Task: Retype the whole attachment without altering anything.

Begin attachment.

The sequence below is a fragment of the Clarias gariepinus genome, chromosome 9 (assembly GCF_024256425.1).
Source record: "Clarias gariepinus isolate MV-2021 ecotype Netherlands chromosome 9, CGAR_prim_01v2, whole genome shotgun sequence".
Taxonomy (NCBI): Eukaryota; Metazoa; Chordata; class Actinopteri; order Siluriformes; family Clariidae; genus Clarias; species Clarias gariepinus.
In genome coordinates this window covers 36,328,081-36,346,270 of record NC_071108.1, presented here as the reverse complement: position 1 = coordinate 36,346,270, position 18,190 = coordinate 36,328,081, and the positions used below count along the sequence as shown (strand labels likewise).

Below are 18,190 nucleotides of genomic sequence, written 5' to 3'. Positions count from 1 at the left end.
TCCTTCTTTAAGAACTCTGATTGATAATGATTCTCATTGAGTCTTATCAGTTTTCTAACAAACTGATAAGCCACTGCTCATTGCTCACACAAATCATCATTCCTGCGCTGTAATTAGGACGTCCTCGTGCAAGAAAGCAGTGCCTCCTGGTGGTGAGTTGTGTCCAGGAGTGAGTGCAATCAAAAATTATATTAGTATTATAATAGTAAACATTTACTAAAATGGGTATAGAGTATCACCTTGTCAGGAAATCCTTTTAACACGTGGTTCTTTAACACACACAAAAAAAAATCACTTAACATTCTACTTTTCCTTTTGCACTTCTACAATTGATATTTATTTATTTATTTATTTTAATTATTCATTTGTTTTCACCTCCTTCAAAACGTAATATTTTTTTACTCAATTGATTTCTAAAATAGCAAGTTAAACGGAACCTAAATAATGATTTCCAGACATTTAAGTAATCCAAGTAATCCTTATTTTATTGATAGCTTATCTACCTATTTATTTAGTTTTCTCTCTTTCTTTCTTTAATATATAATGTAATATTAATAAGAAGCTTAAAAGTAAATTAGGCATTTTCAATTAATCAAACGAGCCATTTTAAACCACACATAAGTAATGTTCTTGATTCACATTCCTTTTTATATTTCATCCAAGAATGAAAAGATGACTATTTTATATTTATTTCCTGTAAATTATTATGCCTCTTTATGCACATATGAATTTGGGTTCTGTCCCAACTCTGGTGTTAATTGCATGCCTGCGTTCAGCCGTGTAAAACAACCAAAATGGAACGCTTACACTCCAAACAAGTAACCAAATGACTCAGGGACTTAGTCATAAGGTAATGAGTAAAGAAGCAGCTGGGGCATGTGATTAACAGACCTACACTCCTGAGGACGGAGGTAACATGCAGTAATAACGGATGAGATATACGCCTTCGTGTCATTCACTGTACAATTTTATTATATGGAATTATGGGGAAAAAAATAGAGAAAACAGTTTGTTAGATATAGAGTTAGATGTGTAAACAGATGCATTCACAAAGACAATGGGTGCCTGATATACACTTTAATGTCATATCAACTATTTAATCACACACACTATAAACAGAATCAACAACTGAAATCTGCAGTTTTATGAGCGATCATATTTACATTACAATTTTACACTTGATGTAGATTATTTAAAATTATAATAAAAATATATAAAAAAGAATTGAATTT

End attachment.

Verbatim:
The sequence below is a fragment of the Clarias gariepinus genome, chromosome 9 (assembly GCF_024256425.1).
Source record: "Clarias gariepinus isolate MV-2021 ecotype Netherlands chromosome 9, CGAR_prim_01v2, whole genome shotgun sequence".
Taxonomy (NCBI): Eukaryota; Metazoa; Chordata; class Actinopteri; order Siluriformes; family Clariidae; genus Clarias; species Clarias gariepinus.
In genome coordinates this window covers 36,328,081-36,346,270 of record NC_071108.1, presented here as the reverse complement: position 1 = coordinate 36,346,270, position 18,190 = coordinate 36,328,081, and the positions used below count along the sequence as shown (strand labels likewise).

Below are 18,190 nucleotides of genomic sequence, written 5' to 3'. Positions count from 1 at the left end.
TCCTTCTTTAAGAACTCTGATTGATAATGATTCTCATTGAGTCTTATCAGTTTTCTAACAAACTGATAAGCCACTGCTCATTGCTCACACAAATCATCATTCCTGCGCTGTAATTAGGACGTCCTCGTGCAAGAAAGCAGTGCCTCCTGGTGGTGAGTTGTGTCCAGGAGTGAGTGCAATCAAAAATTATATTAGTATTATAATAGTAAACATTTACTAAAATGGGTATAGAGTATCACCTTGTCAGGAAATCCTTTTAACACGTGGTTCTTTAACACACACAAAAAAAAATCACTTAACATTCTACTTTTCCTTTTGCACTTCTACAATTGATATTTATTTATTTATTTATTTTAATTATTCATTTGTTTTCACCTCCTTCAAAACGTAATATTTTTTTACTCAATTGATTTCTAAAATAGCAAGTTAAACGGAACCTAAATAATGATTTCCAGACATTTAAGTAATCCAAGTAATCCTTATTTTATTGATAGCTTATCTACCTATTTATTTAGTTTTCTCTCTTTCTTTCTTTAATATATAATGTAATATTAATAAGAAGCTTAAAAGTAAATTAGGCATTTTCAATTAATCAAACGAGCCATTTTAAACCACACATAAGTAATGTTCTTGATTCACATTCCTTTTTATATTTCATCCAAGAATGAAAAGATGACTATTTTATATTTATTTCCTGTAAATTATTATGCCTCTTTATGCACATATGAATTTGGGTTCTGTCCCAACTCTGGTGTTAATTGCATGCCTGCGTTCAGCCGTGTAAAACAACCAAAATGGAACGCTTACACTCCAAACAAGTAACCAAATGACTCAGGGACTTAGTCATAAGGTAATGAGTAAAGAAGCAGCTGGGGCATGTGATTAACAGACCTACACTCCTGAGGACGGAGGTAACATGCAGTAATAACGGATGAGATATACGCCTTCGTGTCATTCACTGTACAATTTTATTATATGGAATTATGGGGAAAAAAATAGAGAAAACAGTTTGTTAGATATAGAGTTAGATGTGTAAACAGATGCATTCACAAAGACAATGGGTGCCTGATATACACTTTAATGTCATATCAACTATTTAATCACACACACTATAAACAGAATCAACAACTGAAATCTGCAGTTTTATGAGCGATCATATTTACATTACAATTTTACACTTGATGTAGATTATTTAAAATTATAATAAAAATATATAAAAAAGAATTGAATTT